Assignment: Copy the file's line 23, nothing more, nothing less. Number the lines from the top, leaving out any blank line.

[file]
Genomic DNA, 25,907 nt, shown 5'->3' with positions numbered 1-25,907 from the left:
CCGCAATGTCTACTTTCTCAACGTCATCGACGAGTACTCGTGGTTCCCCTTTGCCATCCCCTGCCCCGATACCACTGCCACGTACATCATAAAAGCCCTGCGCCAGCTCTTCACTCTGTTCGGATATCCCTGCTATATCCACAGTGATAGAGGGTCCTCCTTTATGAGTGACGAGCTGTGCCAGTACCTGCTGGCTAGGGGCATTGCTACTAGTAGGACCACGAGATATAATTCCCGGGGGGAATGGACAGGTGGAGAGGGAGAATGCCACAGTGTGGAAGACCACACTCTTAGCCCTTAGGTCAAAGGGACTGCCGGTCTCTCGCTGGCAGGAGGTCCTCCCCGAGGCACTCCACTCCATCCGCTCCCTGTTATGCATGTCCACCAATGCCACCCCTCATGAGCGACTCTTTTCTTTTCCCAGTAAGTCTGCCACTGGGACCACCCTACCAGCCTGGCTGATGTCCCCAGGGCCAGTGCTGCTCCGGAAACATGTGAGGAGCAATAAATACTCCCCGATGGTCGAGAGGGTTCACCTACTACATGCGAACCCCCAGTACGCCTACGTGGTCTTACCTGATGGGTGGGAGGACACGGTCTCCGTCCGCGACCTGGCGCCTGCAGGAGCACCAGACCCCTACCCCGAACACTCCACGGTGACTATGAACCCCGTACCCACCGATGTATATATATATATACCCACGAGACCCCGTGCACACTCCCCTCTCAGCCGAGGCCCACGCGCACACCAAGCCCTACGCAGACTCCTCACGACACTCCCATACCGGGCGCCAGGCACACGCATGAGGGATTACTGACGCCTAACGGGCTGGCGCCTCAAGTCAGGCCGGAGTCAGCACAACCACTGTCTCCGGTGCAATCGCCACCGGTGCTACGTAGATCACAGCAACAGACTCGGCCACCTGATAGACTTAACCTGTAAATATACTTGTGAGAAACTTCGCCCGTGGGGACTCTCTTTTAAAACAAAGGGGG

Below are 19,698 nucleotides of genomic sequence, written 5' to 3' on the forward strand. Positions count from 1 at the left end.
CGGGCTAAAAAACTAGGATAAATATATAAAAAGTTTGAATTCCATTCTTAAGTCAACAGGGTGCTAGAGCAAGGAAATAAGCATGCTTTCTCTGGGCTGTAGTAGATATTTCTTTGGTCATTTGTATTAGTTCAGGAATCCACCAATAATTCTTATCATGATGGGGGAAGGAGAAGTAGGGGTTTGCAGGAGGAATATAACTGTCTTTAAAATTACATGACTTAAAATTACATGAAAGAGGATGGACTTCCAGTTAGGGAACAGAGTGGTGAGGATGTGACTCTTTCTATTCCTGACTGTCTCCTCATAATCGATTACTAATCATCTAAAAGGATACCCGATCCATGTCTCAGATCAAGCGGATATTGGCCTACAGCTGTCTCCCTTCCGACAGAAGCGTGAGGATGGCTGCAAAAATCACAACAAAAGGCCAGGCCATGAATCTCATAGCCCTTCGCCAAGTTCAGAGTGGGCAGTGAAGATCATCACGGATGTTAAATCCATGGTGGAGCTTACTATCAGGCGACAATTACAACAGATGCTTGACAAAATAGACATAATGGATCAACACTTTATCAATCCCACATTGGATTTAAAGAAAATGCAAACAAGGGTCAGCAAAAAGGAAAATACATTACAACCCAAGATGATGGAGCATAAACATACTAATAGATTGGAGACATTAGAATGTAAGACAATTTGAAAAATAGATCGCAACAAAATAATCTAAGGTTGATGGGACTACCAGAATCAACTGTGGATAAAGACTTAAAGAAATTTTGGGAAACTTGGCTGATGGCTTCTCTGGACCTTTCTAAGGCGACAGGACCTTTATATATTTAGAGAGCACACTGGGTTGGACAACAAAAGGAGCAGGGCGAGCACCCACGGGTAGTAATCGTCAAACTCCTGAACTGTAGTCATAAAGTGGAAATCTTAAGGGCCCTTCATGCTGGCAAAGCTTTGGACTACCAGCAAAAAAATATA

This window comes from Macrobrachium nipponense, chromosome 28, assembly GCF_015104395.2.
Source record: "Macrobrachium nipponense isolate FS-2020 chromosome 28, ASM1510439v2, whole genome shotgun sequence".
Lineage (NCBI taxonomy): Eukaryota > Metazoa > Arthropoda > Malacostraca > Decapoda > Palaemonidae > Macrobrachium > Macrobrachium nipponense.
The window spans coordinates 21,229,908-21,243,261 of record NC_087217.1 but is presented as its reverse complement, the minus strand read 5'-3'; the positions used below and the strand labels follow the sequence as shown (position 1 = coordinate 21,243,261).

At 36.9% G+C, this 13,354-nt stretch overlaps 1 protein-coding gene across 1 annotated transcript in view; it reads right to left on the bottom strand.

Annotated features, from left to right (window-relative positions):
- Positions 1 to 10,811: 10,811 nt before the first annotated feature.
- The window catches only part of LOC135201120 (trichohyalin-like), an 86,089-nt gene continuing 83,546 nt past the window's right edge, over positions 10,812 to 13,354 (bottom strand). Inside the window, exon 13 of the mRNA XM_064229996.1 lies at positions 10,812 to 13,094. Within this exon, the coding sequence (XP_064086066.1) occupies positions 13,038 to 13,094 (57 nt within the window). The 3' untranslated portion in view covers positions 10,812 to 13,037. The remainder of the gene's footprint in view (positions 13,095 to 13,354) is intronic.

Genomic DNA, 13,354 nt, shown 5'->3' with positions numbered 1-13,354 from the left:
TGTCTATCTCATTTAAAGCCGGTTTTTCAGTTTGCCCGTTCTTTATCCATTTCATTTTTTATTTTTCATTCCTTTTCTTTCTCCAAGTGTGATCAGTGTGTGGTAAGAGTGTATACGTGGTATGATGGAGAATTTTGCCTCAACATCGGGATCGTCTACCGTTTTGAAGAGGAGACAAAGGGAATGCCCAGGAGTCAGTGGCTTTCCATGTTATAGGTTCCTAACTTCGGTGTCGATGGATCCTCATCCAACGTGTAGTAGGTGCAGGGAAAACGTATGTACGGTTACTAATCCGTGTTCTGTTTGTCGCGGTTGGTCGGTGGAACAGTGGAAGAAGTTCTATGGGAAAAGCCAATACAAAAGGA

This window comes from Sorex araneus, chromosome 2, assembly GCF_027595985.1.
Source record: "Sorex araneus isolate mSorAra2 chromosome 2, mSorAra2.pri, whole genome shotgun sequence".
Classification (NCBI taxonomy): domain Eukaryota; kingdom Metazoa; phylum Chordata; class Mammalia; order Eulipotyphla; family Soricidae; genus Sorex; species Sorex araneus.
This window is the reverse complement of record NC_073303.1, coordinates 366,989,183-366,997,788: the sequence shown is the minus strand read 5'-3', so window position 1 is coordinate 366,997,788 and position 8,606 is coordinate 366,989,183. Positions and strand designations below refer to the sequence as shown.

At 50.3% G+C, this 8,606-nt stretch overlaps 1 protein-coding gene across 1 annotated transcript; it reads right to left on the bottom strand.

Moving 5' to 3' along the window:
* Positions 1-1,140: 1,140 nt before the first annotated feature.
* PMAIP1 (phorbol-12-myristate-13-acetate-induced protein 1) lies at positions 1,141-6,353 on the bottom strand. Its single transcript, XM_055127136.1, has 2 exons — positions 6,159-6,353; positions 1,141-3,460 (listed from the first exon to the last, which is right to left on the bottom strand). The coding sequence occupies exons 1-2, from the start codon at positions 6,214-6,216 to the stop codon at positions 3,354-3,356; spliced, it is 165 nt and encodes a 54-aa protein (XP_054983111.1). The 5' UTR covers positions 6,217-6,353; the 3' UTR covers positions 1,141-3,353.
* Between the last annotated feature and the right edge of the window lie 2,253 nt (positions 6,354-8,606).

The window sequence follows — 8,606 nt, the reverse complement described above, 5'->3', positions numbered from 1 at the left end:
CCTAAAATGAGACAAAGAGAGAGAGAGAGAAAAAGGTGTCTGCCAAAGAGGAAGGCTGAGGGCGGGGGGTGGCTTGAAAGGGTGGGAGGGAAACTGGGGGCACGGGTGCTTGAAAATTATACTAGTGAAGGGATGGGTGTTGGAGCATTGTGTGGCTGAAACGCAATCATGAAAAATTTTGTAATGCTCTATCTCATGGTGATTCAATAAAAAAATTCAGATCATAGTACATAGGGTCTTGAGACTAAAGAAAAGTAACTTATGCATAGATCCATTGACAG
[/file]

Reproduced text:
* Between the last annotated feature and the right edge of the window lie 2,253 nt (positions 6,354-8,606).